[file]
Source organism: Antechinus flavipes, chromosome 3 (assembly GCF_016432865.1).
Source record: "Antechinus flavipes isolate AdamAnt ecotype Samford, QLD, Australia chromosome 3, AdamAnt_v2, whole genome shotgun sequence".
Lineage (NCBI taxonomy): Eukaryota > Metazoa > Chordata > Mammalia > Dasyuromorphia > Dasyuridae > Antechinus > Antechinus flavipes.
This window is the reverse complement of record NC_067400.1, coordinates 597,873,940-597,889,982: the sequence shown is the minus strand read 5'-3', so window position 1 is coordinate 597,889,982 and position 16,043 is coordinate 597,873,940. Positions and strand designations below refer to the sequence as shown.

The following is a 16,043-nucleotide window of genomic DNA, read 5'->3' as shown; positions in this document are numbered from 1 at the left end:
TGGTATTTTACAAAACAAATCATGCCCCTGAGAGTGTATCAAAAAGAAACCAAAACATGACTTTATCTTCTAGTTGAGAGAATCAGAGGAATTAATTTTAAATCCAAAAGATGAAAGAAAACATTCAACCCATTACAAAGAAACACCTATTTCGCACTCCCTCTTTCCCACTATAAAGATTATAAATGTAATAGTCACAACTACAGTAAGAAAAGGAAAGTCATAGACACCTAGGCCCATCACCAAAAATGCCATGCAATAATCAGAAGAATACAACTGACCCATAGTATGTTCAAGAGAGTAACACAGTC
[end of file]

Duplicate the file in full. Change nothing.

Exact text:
Source organism: Antechinus flavipes, chromosome 3 (assembly GCF_016432865.1).
Source record: "Antechinus flavipes isolate AdamAnt ecotype Samford, QLD, Australia chromosome 3, AdamAnt_v2, whole genome shotgun sequence".
Lineage (NCBI taxonomy): Eukaryota > Metazoa > Chordata > Mammalia > Dasyuromorphia > Dasyuridae > Antechinus > Antechinus flavipes.
This window is the reverse complement of record NC_067400.1, coordinates 597,873,940-597,889,982: the sequence shown is the minus strand read 5'-3', so window position 1 is coordinate 597,889,982 and position 16,043 is coordinate 597,873,940. Positions and strand designations below refer to the sequence as shown.

The following is a 16,043-nucleotide window of genomic DNA, read 5'->3' as shown; positions in this document are numbered from 1 at the left end:
TGGTATTTTACAAAACAAATCATGCCCCTGAGAGTGTATCAAAAAGAAACCAAAACATGACTTTATCTTCTAGTTGAGAGAATCAGAGGAATTAATTTTAAATCCAAAAGATGAAAGAAAACATTCAACCCATTACAAAGAAACACCTATTTCGCACTCCCTCTTTCCCACTATAAAGATTATAAATGTAATAGTCACAACTACAGTAAGAAAAGGAAAGTCATAGACACCTAGGCCCATCACCAAAAATGCCATGCAATAATCAGAAGAATACAACTGACCCATAGTATGTTCAAGAGAGTAACACAGTC